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Traditional Villages / Sights / Snorkeling / Flores Discover Tour Sights

Traditional Villages


tours-image01Bena Traditional Village

Bena Village is the most famous and also most visited village in the Ngada district. With its impressive stone formations and ancestral shrines, as well as traditional houses, Bena has turned into a signpost for Ngada culture. The village consists of two parallel rows of traditional, high thatch-roofed houses. Highly visible in the center of the village are ngadhu and bhaga, pairs of shrines – one for each clan of the village – representing the clan’s ancestors. See Bena Village on YouTube

jopu-tourimage1Jopu Traditional Village

Jopu Village is an ancient village that consists of three small tribes: Suka Lumba, Ambulaba, and Amburai. Each tribe has tokoh adat (prominent figures) who decide the rules the villagers must obey. The village is very religious (animistic) and villagers believe in many spirits. The ancient adat house has remained unchanged except for the grass roof for many years, some for centuries. Jopu is famous for the tenun ika (ikat weaving), a special dyeing and weaving process used to pattern textiles.

luba-tourimage2Luba Traditional Village

Luba Village is a small, quiet village of about 200 villagers near the town of Bajawa. A visit to Luba Village is combined with Bena Village. The two villages are about 300 meters (1/4 mi) apart. See Luba Village on Youtube

 

ruteng-tourimage2Ruteng Pu’u Traditional Village

The traditional village of Ruteng Pu’u is one of the most popular places to see the traditional compang, a round, stone platform surrounded by a circle of stones and traditional houses. The compang is the center of traditional ceremonies and rituals, e.g., for sacrificial offerings.

 

saga-tourimageSaga Traditional Village

The people living in Saga belong to the Lio tribe, a mountain tribe as contrasted to the Ende tribe living at the coast and in Wolotopo. Indeed Saga is built on a steep slope, and walking around one needs to negotiate some ingenious stairs. See Saga Village on YouTube

 

tado-tourimageTado Traditional Village

Tado Village, located 45km (27 mi) east of Labuan Bajo, is one of the best places to get a hands-on experience of the long-standing Manggaraian way of life. You will be able to join exciting ecotourism activities such as pandan mat weaving, preparation of traditional medicines, dishes made from coconut husks, cooking and preparation of traditional foods, rope-making using sugar-palm fibers, local ancestral rites tied to rice agriculture, consumption of edible insects, weaving of bamboo baskets, and carving of children’s wooden toys. You can also observe the legendary Manggarai Caci performance.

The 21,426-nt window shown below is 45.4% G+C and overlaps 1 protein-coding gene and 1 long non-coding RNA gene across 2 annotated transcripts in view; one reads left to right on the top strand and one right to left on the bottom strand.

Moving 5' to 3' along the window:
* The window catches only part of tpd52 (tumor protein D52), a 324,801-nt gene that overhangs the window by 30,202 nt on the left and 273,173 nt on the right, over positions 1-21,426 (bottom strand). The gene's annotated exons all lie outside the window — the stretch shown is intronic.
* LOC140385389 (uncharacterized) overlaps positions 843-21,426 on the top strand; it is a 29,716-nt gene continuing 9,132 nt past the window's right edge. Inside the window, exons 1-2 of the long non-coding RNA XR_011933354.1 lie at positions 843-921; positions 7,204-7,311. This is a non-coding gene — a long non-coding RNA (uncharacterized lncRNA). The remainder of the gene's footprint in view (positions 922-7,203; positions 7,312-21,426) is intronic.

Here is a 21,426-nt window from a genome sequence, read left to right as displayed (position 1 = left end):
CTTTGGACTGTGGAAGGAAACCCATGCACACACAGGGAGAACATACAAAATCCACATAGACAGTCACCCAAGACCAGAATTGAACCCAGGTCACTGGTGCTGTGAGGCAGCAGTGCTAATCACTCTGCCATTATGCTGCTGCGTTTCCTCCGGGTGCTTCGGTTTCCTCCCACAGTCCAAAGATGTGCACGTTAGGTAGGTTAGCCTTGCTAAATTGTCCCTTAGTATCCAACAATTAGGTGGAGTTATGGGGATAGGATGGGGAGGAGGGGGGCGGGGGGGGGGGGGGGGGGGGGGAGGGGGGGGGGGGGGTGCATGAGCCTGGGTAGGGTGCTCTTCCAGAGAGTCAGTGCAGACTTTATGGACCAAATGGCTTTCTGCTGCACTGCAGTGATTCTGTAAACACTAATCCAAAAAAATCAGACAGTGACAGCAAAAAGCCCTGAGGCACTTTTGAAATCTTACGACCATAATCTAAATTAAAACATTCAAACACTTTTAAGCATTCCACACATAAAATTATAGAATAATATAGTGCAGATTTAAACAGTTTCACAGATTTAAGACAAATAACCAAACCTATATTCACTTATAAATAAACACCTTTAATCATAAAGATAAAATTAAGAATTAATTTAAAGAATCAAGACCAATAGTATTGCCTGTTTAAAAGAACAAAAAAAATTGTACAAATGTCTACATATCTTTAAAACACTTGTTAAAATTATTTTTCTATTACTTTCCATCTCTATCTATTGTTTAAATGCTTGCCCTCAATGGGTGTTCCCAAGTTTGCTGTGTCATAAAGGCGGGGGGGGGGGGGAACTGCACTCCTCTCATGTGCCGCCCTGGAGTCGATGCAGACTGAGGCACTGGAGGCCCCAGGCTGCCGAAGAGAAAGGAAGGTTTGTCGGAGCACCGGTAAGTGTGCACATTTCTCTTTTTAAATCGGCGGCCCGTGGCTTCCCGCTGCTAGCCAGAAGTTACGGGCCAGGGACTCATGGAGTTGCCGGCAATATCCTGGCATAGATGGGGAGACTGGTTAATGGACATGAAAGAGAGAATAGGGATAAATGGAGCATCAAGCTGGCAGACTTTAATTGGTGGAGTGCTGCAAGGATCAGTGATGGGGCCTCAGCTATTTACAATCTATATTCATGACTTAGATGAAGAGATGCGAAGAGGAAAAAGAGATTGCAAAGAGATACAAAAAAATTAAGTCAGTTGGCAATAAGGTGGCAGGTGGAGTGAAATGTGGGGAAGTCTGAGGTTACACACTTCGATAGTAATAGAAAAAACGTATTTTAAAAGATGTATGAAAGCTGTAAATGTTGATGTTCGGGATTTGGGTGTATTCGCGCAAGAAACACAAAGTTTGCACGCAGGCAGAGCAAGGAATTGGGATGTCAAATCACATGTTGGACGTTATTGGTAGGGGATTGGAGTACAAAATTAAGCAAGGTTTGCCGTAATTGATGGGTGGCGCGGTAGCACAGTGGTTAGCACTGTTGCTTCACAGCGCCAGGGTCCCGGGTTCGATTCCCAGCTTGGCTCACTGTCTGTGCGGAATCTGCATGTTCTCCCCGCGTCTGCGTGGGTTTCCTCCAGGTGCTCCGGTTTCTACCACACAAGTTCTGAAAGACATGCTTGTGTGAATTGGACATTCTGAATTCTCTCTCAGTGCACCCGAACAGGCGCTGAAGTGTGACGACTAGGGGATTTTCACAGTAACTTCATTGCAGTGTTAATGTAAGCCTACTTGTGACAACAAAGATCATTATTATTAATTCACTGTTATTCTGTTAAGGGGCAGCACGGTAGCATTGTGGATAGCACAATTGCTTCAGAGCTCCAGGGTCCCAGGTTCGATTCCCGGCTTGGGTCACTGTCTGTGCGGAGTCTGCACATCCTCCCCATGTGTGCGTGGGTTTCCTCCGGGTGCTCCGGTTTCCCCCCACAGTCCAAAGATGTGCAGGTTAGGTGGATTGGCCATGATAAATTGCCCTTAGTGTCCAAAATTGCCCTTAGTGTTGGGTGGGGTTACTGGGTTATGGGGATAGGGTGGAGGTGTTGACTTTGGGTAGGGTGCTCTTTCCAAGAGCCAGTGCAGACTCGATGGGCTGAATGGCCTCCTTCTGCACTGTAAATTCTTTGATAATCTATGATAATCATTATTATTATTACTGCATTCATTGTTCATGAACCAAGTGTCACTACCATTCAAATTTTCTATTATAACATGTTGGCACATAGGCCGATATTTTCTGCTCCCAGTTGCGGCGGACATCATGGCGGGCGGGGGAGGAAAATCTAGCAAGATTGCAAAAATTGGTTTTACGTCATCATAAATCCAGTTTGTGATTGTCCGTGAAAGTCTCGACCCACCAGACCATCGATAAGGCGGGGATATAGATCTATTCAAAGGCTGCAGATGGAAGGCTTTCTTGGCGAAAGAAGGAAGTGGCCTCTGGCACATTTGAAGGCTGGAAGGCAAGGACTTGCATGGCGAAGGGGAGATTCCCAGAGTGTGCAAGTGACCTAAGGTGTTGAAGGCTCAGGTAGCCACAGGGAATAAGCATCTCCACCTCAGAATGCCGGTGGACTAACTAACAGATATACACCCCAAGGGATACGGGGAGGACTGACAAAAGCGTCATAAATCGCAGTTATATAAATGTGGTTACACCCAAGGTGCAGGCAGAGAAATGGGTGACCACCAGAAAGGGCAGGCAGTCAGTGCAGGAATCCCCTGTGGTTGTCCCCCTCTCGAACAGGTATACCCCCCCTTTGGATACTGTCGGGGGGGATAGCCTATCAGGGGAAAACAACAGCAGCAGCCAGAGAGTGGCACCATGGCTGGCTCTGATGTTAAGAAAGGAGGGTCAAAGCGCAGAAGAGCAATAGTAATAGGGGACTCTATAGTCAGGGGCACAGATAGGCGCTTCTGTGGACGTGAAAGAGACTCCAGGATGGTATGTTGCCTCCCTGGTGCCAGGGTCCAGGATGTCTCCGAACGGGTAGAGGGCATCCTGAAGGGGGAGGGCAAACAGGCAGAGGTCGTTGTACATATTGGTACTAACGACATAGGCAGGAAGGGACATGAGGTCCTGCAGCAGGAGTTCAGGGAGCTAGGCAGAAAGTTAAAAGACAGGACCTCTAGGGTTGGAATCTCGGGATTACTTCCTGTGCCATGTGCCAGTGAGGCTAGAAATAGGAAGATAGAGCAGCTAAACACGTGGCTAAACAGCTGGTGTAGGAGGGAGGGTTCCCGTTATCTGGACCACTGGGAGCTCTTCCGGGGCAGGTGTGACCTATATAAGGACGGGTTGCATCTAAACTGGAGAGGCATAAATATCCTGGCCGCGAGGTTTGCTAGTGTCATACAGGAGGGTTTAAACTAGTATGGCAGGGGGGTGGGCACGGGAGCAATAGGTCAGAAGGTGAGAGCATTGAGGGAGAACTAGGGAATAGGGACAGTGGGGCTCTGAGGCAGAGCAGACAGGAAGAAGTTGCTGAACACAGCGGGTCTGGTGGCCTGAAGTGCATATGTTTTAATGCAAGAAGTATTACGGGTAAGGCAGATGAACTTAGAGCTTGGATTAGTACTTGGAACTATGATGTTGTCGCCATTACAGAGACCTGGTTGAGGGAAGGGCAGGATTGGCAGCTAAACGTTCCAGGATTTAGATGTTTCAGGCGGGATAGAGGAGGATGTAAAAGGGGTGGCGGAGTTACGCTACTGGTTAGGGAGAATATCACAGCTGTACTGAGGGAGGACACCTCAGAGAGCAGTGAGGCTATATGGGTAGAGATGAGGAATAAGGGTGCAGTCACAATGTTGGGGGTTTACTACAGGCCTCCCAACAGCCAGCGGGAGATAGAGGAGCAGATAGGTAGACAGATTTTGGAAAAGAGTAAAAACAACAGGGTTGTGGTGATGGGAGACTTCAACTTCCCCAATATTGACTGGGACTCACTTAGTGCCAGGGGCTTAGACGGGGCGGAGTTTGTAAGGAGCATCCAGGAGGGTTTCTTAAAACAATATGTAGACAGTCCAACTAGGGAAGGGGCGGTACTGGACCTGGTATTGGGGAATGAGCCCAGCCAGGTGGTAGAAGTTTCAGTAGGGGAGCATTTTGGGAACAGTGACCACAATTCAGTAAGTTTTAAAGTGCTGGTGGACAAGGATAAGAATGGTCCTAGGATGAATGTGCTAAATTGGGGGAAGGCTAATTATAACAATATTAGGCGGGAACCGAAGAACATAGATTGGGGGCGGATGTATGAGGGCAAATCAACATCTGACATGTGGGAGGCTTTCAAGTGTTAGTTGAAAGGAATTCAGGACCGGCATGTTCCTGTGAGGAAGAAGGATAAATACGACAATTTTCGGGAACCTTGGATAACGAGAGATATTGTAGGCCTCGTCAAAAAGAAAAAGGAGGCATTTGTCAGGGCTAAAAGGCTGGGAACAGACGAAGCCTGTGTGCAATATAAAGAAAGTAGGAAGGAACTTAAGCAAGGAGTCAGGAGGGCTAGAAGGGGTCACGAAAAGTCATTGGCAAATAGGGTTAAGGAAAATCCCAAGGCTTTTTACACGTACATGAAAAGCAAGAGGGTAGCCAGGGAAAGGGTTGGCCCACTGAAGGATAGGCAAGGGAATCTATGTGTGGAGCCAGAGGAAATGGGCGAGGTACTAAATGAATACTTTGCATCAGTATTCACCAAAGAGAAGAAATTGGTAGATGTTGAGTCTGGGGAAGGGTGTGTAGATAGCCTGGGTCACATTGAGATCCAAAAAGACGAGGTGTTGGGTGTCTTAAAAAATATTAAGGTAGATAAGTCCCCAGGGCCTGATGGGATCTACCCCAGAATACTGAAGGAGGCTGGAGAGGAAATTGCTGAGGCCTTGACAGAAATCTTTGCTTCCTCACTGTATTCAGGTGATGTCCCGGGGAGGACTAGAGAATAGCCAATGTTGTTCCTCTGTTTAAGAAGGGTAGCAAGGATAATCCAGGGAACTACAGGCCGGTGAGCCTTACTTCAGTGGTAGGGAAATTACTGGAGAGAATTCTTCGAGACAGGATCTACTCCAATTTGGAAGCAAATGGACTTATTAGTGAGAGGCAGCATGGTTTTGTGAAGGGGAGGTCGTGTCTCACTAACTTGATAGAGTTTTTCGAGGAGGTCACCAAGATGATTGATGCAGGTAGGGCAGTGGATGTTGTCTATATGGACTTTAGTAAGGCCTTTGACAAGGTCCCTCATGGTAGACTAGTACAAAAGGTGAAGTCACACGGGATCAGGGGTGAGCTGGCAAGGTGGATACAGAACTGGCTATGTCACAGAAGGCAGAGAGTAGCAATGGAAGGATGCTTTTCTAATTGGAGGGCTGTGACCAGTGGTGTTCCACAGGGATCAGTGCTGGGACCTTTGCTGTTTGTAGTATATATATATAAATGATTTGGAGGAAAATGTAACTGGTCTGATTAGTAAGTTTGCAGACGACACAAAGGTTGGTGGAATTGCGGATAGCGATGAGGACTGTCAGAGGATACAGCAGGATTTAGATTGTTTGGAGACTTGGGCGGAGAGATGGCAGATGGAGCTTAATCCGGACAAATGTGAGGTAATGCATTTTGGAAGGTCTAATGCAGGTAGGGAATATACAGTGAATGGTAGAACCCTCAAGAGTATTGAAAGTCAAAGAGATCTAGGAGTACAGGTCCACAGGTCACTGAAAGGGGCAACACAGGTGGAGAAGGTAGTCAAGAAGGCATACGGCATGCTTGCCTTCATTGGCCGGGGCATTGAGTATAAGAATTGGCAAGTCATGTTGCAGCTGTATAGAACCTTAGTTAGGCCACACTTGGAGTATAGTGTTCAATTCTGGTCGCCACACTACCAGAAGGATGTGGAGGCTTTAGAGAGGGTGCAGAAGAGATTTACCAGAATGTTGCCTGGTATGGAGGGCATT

todo-tourimageTodo Traditional Village

The village of Todo in South Central Manggarai is located off the main road from Labuan Bajo to Ruteng. In the past, Todo was also the centre of the Manggaraian kingdom and the home of the royal clan. It is a traditional village of the Manggarai hill people; “traditional” meaning a village with a Rumah Adat, a tall traditional house with a high thatched roof and a wood-carved opening, where ancestors are being worshiped.

waerebo-tourimageWae Rebo Traditional Village

Wae Rebo is a village that still lives and preserves the ancient way of living, staying in cone-shaped houses. When you visit Wae Rebo, you will not only see the authentic Manggaraian housing, but also get an opportunity to experience the daily life of the local people. Most of the people work in their gardens from early morning until dawn, busy with harvesting coffee and processing the beans. Even though weaving is not a major activity in Wae Rebo, you may encounter some women weaving traditional songket cloth. There is a 3-4 hour hike to the village. See Wae Rebo Village on YouTube

wolotopo-tourimageWolotopo Traditional Village

Wolotopo is a rather large and lively village built into a steep hillside. The villagers still strongly adhere to their adat (traditional code governing all aspects of personal conduct) and keep their traditional ceremonial houses in good shape. These houses are not only a relic of history but are also still inhabited by several families. Taking a stroll around the village, you will get an idea of the local daily activities – above all ikat weaving, which is practiced by almost every household – and the interplay of adat and Christian beliefs, expressed in the mix of traditional and Catholic graves.